Jokes are a form of verbal humor, including one-liners, riddles, and other things that make us laugh; but the joke is also a form — a funny, made-up story with a punchline told by one person. It is distinguished from an anecdote, which may be a funny story and have a punchline, but is about a real or true incident. Because it is a form of story, it has some of the attributes of a story, such as a beginning, middle, and end. The beginning is the set-up. While the setting, mood, and tone of, say, a short story or novel are established over time, these elements are often compressed into as little as a single sentence in a joke.
Some jokes, like the type invoked by the last set-up sentence above, are only two sentences — the first sets up the story, and the second delivers the punch line. This is the most compact kind. Notice that the question is only formal here — a real answer is not expected, and in most cases, cannot be given.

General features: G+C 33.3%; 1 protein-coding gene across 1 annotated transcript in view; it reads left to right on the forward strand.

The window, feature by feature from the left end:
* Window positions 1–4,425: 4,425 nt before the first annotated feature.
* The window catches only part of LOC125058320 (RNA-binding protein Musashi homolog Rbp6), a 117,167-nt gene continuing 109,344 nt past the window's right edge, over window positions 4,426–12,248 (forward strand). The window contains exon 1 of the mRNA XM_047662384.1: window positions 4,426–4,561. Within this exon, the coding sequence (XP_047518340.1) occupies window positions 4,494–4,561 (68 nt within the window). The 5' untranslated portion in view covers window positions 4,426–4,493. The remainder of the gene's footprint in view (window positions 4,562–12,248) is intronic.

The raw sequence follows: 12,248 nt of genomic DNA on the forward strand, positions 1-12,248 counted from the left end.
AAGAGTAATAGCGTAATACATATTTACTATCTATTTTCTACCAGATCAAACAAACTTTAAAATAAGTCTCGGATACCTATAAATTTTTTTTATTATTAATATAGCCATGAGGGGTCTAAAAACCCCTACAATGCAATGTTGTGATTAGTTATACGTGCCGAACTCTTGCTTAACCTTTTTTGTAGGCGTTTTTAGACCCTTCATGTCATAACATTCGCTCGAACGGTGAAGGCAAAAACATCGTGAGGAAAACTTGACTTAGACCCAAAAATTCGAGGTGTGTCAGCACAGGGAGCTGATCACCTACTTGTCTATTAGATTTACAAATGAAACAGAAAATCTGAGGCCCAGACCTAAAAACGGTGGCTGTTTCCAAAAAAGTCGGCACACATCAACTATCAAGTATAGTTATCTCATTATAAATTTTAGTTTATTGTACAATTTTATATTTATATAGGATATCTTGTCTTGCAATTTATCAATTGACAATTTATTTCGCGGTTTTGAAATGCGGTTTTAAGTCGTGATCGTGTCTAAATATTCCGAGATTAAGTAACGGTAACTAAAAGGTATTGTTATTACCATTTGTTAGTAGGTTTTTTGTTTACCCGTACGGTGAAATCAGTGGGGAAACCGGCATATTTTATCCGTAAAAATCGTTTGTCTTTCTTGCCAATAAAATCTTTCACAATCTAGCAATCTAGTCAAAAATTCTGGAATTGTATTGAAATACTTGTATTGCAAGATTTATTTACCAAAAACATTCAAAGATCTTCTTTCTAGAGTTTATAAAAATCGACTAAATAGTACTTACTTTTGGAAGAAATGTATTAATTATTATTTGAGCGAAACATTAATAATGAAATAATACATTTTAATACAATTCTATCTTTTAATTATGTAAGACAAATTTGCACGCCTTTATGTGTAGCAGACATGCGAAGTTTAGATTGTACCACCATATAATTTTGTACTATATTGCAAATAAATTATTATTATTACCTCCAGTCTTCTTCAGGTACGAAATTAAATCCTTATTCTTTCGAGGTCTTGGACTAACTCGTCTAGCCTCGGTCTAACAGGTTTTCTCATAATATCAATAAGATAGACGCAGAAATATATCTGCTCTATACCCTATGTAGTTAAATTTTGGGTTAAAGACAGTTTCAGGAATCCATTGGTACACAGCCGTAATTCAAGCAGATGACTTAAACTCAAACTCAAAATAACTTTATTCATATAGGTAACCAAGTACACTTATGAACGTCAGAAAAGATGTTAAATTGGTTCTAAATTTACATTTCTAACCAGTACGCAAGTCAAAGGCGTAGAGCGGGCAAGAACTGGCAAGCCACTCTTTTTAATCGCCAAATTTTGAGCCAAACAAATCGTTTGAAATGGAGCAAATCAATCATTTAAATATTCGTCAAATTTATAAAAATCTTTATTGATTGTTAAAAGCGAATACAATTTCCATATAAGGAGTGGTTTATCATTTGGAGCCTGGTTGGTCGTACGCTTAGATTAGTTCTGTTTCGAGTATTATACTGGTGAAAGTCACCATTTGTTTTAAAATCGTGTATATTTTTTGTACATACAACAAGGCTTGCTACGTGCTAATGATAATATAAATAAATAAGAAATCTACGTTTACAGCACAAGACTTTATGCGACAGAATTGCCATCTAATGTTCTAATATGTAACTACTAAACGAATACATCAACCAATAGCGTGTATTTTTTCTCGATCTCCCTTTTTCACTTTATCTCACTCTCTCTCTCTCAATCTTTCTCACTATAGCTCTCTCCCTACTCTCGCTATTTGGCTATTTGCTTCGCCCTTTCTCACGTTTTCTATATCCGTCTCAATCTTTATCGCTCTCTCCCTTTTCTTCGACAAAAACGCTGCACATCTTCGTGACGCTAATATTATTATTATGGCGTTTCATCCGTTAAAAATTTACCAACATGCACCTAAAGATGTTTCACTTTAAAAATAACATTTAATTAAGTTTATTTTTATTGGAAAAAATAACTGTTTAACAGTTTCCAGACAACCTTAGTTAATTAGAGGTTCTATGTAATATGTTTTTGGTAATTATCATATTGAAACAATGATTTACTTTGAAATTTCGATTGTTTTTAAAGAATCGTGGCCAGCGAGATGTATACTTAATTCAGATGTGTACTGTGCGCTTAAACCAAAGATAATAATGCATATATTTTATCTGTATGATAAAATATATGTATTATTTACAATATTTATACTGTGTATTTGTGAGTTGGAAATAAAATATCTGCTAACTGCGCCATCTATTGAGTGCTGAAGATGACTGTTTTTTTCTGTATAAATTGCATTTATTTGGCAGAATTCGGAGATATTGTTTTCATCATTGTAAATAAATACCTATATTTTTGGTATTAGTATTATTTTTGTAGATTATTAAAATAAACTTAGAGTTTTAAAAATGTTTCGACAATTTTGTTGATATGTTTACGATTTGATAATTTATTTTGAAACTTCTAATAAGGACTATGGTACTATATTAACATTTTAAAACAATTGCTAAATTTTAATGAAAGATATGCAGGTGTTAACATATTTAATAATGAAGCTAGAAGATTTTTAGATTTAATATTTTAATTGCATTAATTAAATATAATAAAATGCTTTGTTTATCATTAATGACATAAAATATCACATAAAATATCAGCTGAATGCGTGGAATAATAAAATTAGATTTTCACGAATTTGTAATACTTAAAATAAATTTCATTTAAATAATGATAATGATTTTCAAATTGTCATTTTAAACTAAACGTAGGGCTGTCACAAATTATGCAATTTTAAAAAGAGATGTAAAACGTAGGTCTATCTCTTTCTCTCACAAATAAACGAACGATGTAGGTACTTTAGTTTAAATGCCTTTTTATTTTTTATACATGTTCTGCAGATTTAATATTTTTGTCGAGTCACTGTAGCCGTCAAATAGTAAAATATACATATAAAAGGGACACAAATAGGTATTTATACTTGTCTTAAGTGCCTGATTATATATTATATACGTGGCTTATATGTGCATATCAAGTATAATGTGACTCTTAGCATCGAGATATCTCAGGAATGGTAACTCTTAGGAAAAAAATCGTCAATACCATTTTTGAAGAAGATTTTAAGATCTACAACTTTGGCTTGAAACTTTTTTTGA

This distinguishes this form of humor from a riddle in two ways. First, the input of another person is crucial to the riddle form, while it is not in this kind of joke. Second, in a riddle, the question is specifically constructed to be answerable by a clever guesser, but in a joke of this sort, the question is functioning as the set-up and not intended to give too many clues to what is to come. Here’s an example:
Notice that there is not sufficient information in the question for anybody to guess the response. Instead, the question sets the scene and mood: it creates tension by suggesting a dramatic and dangerous topic, and then undermines the tension with a ridiculous response. This helps us to understand this example as a joke, rather than as a riddle.
There are certain categories of jokes that have many, many examples. Others include those about computers, blondes, lawyers, the army, off-color jokes, and those about certain instrumentalists — notably violists, banjo players, and drummers.